The fact that I worked with ISO 50 film for the first time most probably plays a role as well. First conclusion: tendency to underexposure. Thus, for the next time I will use an ISO 50 film, I should provide my film a little more light.


Camera + lens: Minolta Dynax 7000i + Minolta AF 50 mm
Film: ILFORD PAN F+ 50
Development + scan: Urbanfilmlab

I feel something that you don’t see

Who would have thought that AI would also make it onto my blog and that I would be able to jump on the bandwagon just in time? (or I missed that I missed it)

The other day, as I was looking at, analysing and evaluating the results of my latest photo shoot when this thought occurred to me: AI could take better photos than me. etter in sense of: AI could probably create photos that would make people nod in impression and comment with „Wow, that’s really a amazing picture!“. If I handed my photos to these people, my best photo might get an honest but not particularly impressed „Yeah, it looks pretty good.“ But it just wouldn’t leave the impression that the other brilliant AI picture did.

 

A special feeling called self-efficacy

At that moment, however, I also realised: So what? Because at that very moment, a special and strong feeling strucked me: the feeling of self-efficacy.

The feeling of holding a product in my hands where I know: This picture looks like this because I have made certain decisions. Decisions based on knowledge and gut feeling over the years, and also a large portion of trying things and letting coincidence lay a hand on it. A bundle of decisions.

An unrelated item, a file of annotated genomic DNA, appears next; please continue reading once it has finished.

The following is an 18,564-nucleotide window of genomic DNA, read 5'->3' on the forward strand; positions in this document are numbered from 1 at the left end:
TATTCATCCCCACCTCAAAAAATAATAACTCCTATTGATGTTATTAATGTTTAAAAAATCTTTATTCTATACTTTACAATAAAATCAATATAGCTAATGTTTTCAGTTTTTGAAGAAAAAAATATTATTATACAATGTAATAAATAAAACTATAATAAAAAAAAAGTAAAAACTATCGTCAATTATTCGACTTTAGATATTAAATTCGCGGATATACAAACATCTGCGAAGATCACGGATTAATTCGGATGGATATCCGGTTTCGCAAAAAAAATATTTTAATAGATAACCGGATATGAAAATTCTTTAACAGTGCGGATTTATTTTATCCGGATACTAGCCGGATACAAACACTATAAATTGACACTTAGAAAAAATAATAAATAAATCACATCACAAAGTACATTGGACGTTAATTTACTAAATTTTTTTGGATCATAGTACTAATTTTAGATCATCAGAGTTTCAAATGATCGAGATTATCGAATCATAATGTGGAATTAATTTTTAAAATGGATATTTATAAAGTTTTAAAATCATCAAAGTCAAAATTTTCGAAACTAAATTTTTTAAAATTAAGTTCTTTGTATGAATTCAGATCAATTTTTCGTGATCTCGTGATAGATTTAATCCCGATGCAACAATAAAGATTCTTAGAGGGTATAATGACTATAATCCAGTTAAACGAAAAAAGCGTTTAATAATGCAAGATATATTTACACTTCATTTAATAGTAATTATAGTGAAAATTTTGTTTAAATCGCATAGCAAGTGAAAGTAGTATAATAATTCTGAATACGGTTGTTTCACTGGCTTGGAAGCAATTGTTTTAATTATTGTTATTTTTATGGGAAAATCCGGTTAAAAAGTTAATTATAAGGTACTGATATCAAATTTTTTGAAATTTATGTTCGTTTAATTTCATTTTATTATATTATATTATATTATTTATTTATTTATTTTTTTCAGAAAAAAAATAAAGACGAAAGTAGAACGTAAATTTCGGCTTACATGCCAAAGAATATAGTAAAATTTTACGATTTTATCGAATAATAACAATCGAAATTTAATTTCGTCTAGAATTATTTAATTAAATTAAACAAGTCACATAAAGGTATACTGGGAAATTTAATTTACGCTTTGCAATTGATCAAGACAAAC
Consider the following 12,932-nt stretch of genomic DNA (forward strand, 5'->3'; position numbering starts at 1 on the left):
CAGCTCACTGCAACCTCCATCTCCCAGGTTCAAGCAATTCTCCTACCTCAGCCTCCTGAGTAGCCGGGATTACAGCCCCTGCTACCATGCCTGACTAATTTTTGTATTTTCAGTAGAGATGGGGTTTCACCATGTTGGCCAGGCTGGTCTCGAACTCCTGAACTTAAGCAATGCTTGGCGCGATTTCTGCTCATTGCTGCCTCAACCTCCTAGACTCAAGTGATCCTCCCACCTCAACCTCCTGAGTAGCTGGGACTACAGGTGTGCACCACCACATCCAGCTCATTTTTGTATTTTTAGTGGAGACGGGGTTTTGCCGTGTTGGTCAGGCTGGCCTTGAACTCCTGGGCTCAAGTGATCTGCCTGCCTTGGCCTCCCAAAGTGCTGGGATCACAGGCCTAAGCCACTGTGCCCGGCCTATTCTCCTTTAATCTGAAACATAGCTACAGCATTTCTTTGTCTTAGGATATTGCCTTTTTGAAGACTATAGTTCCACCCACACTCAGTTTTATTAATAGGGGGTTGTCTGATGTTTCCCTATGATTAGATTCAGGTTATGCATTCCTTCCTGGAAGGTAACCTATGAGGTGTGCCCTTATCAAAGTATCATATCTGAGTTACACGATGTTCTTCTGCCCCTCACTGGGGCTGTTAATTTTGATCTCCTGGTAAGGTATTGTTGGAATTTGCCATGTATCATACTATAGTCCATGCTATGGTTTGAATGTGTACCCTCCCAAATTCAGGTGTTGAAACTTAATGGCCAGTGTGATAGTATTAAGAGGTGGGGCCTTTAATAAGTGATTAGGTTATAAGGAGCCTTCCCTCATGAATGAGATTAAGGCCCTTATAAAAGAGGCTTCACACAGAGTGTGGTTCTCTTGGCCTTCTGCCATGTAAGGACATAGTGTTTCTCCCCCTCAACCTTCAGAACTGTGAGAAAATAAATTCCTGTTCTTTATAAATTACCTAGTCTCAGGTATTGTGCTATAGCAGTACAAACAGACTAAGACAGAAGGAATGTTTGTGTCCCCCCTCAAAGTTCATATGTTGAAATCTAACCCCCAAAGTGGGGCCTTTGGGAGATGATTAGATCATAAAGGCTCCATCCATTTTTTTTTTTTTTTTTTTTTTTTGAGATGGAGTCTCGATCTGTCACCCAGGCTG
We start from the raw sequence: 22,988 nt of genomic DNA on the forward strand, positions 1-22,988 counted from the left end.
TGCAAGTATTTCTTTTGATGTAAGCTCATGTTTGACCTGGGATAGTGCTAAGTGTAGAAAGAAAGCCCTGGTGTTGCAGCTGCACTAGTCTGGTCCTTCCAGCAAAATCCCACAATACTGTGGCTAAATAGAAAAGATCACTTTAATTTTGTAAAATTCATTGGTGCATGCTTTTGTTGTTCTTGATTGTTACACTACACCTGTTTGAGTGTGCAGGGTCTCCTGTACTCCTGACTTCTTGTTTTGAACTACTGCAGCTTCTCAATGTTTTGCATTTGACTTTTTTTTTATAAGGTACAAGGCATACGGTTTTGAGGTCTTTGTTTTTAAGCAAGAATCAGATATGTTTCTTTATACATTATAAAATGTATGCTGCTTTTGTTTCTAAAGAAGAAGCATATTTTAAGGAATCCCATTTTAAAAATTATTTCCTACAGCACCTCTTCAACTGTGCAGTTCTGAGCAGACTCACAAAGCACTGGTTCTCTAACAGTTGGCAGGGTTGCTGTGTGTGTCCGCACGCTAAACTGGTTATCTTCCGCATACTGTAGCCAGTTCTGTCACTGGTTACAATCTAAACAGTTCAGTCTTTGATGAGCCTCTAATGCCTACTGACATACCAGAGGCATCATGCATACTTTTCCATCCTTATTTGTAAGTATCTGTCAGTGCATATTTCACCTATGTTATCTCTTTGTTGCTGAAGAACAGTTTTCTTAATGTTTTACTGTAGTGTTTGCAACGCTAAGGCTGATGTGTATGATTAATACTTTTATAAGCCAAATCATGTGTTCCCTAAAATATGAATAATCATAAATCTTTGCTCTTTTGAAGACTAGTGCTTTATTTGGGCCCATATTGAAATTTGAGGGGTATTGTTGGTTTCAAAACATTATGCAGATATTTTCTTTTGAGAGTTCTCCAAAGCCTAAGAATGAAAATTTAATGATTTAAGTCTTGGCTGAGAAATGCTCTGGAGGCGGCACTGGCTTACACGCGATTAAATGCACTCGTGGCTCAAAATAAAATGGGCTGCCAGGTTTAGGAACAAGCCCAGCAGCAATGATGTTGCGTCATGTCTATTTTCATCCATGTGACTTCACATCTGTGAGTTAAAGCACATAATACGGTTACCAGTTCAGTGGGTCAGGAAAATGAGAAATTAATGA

Starting with the technical equipment (camera, lens, film), to deciding on the motif (subject, framing, use of light) and ending with the settings on the camera to finally capture the subject (aperture, shutter speed, image focus).

While the first two points no longer cause headaches and insecurities, I notice that I’m still quite young when it comes to the camera settings and thereby the photographic paintbrush if you say so. Most of the time it’s trial and error and knowing that I don’t know much. So I’m really super-mega-very happy when the pictures turn out well.

There is so much behind each picture: my thoughts of the moment; what I knew and what not at that time. So many feelings and thoughts that accompany a picture until it is in front of me.

 

I see something that you don’t see (*)

As an outsider, you don’t see these feelings and thoughts on the product, this one photo. From this one photo, you can’t tell where I was standing two years ago and that I didn’t dare to leave the camera’s automatic mode. From this one photo, you can’t tell that I lost many photos to poor contrast and too little light. From this one photo, you can’t see the whole learning process. You know what I want to tell.

It’s a pity that no one who hasn’t gone the same way can see this way as well and acknowledge it accordingly, but that’s only natural. But what remains for me and for you is this feeling of self-efficacy.

This feeling of being capable is priceless and cannot be replaced by anything.

And importantly, once I feel it, no one actually can take it away from me anymore.

 

 

Eventually, it’s not about the AI. It could have been another person taking that other brilliant photo. It’s about me taking photos for self-awareness, for the feeling of knowing and being able to do a bit more today than yesterday. If I want to do more of interpretation, it’s about how I realise that I am and live.

And that, dear people, were my two cents on the subject of AI and my three pennies on the subject of self-efficacy.

Have you ever noticed your self-efficacy and if so, what situations do you think of?

 

Disclaimer: This is my description of self-efficacy or a situation where I experienced it – if you want to learn more about it, your trusted search engine will help you. (*) Literal translation. This is a kids‘ game, the english analogue game is apparently „I spy, with my little eye“


Camera + lens: Minolta 9000 AF + Minolta AF 100mm Macro f2.8
Film: Rollei RPX 100
Development + scan: Charlie Engel Lab 2.0